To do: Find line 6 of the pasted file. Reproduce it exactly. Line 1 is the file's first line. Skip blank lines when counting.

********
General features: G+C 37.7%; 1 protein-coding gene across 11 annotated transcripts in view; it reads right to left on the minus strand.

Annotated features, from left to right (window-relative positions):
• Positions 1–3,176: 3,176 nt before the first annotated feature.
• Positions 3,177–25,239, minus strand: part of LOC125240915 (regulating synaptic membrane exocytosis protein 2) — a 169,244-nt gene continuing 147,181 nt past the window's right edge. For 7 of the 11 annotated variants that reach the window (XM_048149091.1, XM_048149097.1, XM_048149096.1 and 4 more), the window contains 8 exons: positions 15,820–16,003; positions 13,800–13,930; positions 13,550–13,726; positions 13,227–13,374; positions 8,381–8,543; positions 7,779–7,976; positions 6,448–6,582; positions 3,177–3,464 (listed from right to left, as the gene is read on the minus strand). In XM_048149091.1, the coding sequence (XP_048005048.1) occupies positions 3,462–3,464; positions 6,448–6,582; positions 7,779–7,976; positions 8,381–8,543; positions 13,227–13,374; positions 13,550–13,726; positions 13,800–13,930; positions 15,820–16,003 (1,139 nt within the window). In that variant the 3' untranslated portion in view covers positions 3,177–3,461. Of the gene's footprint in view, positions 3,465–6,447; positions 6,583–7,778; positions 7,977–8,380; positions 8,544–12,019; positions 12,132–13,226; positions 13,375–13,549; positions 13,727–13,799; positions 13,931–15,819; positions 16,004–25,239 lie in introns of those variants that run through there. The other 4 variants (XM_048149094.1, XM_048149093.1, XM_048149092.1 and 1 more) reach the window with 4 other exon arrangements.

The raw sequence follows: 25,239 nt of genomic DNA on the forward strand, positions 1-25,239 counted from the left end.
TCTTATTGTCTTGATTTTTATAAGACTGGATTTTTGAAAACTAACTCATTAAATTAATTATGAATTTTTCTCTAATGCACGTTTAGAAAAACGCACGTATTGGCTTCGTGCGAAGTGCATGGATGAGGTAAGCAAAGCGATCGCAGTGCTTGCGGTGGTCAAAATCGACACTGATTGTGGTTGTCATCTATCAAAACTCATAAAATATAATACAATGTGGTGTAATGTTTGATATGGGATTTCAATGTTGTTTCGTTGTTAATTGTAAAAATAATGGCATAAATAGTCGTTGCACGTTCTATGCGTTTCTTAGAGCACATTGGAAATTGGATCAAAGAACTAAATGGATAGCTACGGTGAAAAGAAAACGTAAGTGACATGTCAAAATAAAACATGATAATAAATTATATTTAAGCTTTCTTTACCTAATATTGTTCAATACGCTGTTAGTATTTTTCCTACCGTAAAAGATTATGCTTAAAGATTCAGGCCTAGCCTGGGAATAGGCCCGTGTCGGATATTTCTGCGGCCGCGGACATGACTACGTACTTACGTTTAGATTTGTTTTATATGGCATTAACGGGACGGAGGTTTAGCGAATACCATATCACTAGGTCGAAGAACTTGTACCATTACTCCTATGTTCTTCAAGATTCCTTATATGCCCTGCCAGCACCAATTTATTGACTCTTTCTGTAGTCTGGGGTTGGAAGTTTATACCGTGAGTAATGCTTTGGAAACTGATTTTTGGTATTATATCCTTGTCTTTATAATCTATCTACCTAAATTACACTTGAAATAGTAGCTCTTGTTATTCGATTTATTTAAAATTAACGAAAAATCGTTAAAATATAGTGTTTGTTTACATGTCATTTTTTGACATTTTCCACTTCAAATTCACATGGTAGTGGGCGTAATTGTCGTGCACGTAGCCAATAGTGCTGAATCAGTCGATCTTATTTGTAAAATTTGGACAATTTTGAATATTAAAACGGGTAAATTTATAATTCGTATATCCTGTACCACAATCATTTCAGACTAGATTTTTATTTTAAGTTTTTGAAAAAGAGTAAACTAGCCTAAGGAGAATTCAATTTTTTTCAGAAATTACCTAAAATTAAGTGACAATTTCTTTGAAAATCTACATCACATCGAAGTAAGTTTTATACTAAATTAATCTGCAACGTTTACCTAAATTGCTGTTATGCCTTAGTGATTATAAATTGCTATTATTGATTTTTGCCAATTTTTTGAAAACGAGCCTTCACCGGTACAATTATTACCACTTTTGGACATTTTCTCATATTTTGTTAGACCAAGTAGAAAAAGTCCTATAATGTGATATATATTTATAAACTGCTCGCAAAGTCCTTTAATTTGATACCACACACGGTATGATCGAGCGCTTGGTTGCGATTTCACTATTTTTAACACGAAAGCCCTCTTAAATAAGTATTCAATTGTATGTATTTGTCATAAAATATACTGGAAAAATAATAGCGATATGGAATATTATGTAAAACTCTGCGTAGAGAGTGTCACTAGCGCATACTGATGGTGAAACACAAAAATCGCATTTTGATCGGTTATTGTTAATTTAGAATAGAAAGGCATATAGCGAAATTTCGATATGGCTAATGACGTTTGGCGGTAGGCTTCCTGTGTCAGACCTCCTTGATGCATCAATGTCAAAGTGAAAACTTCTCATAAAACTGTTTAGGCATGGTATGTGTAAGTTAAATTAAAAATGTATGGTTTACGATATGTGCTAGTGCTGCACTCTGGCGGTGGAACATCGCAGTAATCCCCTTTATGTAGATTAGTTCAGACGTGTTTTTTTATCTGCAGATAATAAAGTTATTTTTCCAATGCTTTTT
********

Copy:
TCTTATTGTCTTGATTTTTATAAGACTGGATTTTTGAAAACTAACTCATTAAATTAATTATGAATTTTTCTCTAATGCACGTTTAGAAAAACGCACGTATTGGCTTCGTGCGAAGTGCATGGATGAGGTAAGCAAAGCGATCGCAGTGCTTGCGGTGGTCAAAATCGACACTGATTGTGGTTGTCATCTATCAAAACTCATAAAATATAATACAATGTGGTGTAATGTTTGATATGGGATTTCAATGTTGTTTCGTTGTTAATTGTAAAAATAATGGCATAAATAGTCGTTGCACGTTCTATGCGTTTCTTAGAGCACATTGGAAATTGGATCAAAGAACTAAATGGATAGCTACGGTGAAAAGAAAACGTAAGTGACATGTCAAAATAAAACATGATAATAAATTATATTTAAGCTTTCTTTACCTAATATTGTTCAATACGCTGTTAGTATTTTTCCTACCGTAAAAGATTATGCTTAAAGATTCAGGCCTAGCCTGGGAATAGGCCCGTGTCGGATATTTCTGCGGCCGCGGACATGACTACGTACTTACGTTTAGATTTGTTTTATATGGCATTAACGGGACGGAGGTTTAGCGAATACCATATCACTAGGTCGAAGAACTTGTACCATTACTCCTATGTTCTTCAAGATTCCTTATATGCCCTGCCAGCACCAATTTATTGACTCTTTCTGTAGTCTGGGGTTGGAAGTTTATACCGTGAGTAATGCTTTGGAAACTGATTTTTGGTATTATATCCTTGTCTTTATAATCTATCTACCTAAATTACACTTGAAATAGTAGCTCTTGTTATTCGATTTATTTAAAATTAACGAAAAATCGTTAAAATATAGTGTTTGTTTACATGTCATTTTTTGACATTTTCCACTTCAAATTCACATGGTAGTGGGCGTAATTGTCGTGCACGTAGCCAATAGTGCTGAATCAGTCGATCTTATTTGTAAAATTTGGACAATTTTGAATATTAAAACGGGTAAATTTATAATTCGTATATCCTGTACCACAATCATTTCAGACTAGATTTTTATTTTAAGTTTTTGAAAAAGAGTAAACTAGCCTAAGGAGAATTCAATTTTTTTCAGAAATTACCTAAAATTAAGTGACAATTTCTTTGAAAATCTACATCACATCGAAGTAAGTTTTATACTAAATTAATCTGCAACGTTTACCTAAATTGCTGTTATGCCTTAGTGATTATAAATTGCTATTATTGATTTTTGCCAATTTTTTGAAAACGAGCCTTCACCGGTACAATTATTACCACTTTTGGACATTTTCTCATATTTTGTTAGACCAAGTAGAAAAAGTCCTATAATGTGATATATATTTATAAACTGCTCGCAAAGTCCTTTAATTTGATACCACACACGGTATGATCGAGCGCTTGGTTGCGATTTCACTATTTTTAACACGAAAGCCCTCTTAAATAAGTATTCAATTGTATGTATTTGTCATAAAATATACTGGAAAAATAATAGCGATATGGAATATTATGTAAAACTCTGCGTAGAGAGTGTCACTAGCGCATACTGATGGTGAAACACAAAAATCGCATTTTGATCGGTTATTGTTAATTTAGAATAGAAAGGCATATAGCGAAATTTCGATATGGCTAATGACGTTTGGCGGTAGGCTTCCTGTGTCAGACCTCCTTGATGCATCAATGTCAAAGTGAAAACTTCTCATAAAACTGTTTAGGCATGGTATGTGTAAGTTAAATTAAAAATGTATGGTTTACGATATGTGCTAGTGCTGCACTCTGGCGGTGGAACATCGCAGTAATCCCCTTTATGTAGATTAGTTCAGACGTGTTTTTTTATCTGCAGATAATAAAGTTATTTTTCCAATGCTTTTT